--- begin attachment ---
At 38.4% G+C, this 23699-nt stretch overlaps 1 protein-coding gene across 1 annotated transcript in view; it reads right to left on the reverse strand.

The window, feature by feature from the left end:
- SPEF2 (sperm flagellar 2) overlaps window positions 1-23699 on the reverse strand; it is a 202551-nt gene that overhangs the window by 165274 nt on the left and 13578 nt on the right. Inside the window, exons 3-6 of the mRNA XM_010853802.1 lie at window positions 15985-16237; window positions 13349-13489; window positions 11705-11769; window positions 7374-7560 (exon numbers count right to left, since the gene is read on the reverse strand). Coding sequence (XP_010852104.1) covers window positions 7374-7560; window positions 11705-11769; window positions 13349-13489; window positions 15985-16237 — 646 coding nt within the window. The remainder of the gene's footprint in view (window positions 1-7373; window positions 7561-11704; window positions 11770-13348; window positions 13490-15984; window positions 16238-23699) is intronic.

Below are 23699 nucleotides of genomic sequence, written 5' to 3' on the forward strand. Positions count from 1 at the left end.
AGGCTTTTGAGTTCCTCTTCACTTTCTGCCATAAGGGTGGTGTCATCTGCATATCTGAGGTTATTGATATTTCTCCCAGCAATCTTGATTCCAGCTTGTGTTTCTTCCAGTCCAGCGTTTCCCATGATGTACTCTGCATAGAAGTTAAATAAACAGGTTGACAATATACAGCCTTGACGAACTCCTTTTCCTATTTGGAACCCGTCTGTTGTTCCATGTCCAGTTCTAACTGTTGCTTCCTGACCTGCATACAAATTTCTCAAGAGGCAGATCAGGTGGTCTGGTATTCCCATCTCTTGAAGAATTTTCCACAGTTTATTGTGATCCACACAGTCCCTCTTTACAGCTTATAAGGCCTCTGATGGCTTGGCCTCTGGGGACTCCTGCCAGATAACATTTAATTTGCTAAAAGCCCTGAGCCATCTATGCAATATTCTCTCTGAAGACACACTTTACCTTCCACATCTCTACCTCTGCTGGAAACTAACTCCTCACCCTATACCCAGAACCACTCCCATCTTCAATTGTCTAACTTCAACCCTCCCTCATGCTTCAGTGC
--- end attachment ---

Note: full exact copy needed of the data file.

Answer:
At 38.4% G+C, this 23699-nt stretch overlaps 1 protein-coding gene across 1 annotated transcript in view; it reads right to left on the reverse strand.

The window, feature by feature from the left end:
- SPEF2 (sperm flagellar 2) overlaps window positions 1-23699 on the reverse strand; it is a 202551-nt gene that overhangs the window by 165274 nt on the left and 13578 nt on the right. Inside the window, exons 3-6 of the mRNA XM_010853802.1 lie at window positions 15985-16237; window positions 13349-13489; window positions 11705-11769; window positions 7374-7560 (exon numbers count right to left, since the gene is read on the reverse strand). Coding sequence (XP_010852104.1) covers window positions 7374-7560; window positions 11705-11769; window positions 13349-13489; window positions 15985-16237 — 646 coding nt within the window. The remainder of the gene's footprint in view (window positions 1-7373; window positions 7561-11704; window positions 11770-13348; window positions 13490-15984; window positions 16238-23699) is intronic.

Below are 23699 nucleotides of genomic sequence, written 5' to 3' on the forward strand. Positions count from 1 at the left end.
AGGCTTTTGAGTTCCTCTTCACTTTCTGCCATAAGGGTGGTGTCATCTGCATATCTGAGGTTATTGATATTTCTCCCAGCAATCTTGATTCCAGCTTGTGTTTCTTCCAGTCCAGCGTTTCCCATGATGTACTCTGCATAGAAGTTAAATAAACAGGTTGACAATATACAGCCTTGACGAACTCCTTTTCCTATTTGGAACCCGTCTGTTGTTCCATGTCCAGTTCTAACTGTTGCTTCCTGACCTGCATACAAATTTCTCAAGAGGCAGATCAGGTGGTCTGGTATTCCCATCTCTTGAAGAATTTTCCACAGTTTATTGTGATCCACACAGTCCCTCTTTACAGCTTATAAGGCCTCTGATGGCTTGGCCTCTGGGGACTCCTGCCAGATAACATTTAATTTGCTAAAAGCCCTGAGCCATCTATGCAATATTCTCTCTGAAGACACACTTTACCTTCCACATCTCTACCTCTGCTGGAAACTAACTCCTCACCCTATACCCAGAACCACTCCCATCTTCAATTGTCTAACTTCAACCCTCCCTCATGCTTCAGTGC